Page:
It's my turn to blog again. Halloween is nearly here and what better way to celebrate trick or treat than by relieving your minds if you run into a black cat while out doing your tricks and getting your treats. Smile.
Did you know that many people believe a black cat brings good fortune and also, that anyone who finds the one perfect, pure white hair in an all-black cat and plucks it out without being scratched, will find great wealth and good luck in love.
In Britain, on the Yorkshire coast, wives of fishermen believe that their men folk will return safely if a black cat is kept in the house.
A black cat in the audience on opening night portends a successful play.
In the south of France, black cats are referred to as "matagots" or "magician cats." According to local superstition, they bring good luck to owners who feed them well and treat them with the respect they deserve.
Black cats were once treated like royalty in the homes of English sailors, who believed that keeping them happy would ensure fair weather when they went to sea. They became so high-priced that few sailor could afford them.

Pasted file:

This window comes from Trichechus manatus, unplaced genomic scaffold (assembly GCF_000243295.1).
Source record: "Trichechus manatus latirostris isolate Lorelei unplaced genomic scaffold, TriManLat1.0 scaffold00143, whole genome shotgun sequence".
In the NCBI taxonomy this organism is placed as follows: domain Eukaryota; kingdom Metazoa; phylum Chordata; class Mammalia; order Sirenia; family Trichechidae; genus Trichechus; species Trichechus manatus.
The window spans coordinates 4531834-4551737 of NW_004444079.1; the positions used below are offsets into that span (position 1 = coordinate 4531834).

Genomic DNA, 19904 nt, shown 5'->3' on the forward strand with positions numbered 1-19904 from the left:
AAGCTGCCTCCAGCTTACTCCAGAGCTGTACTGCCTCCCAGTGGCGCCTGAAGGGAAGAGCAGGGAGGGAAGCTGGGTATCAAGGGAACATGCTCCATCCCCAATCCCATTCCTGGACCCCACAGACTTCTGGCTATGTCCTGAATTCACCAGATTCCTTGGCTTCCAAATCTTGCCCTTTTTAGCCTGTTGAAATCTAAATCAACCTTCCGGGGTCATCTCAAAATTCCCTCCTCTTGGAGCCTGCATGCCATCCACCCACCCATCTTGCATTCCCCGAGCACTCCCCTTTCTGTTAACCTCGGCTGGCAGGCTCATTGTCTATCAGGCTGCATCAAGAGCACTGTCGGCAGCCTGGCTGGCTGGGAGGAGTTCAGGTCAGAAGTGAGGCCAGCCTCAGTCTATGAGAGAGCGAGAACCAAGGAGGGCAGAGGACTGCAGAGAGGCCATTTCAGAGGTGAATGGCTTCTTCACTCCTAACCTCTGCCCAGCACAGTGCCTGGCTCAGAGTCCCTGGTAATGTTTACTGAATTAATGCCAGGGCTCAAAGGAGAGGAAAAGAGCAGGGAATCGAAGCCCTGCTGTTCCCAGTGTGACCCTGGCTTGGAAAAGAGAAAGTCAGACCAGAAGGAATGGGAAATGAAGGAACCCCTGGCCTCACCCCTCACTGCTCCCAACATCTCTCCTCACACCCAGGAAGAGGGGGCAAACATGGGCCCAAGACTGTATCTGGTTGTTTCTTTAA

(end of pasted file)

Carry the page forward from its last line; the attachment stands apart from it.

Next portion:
English Proverb: "Whenever the cat of the house is black, The lasses of lovers will have no lack."
Many of you know that my hubby and I love cats. At a time neither one of us cared about cats, a black cat (we named him Maxie short for Maximillian) came into our lives. We learned a lot about cats. The cat I saw leap on a pigeon and break its neck as a kid causing me to hate cats was explained to me. He was homeless and only trying to survive. Max died this past February, and we have two cats now. One is black.
Many of the bad superstitions materialized just in the last few centuries. Before that cats were revered.
Much of the information in this blog came from Kinross Cattery.
Sandy AKA Sandra K. Marshall
Author of Addiction and The Deceived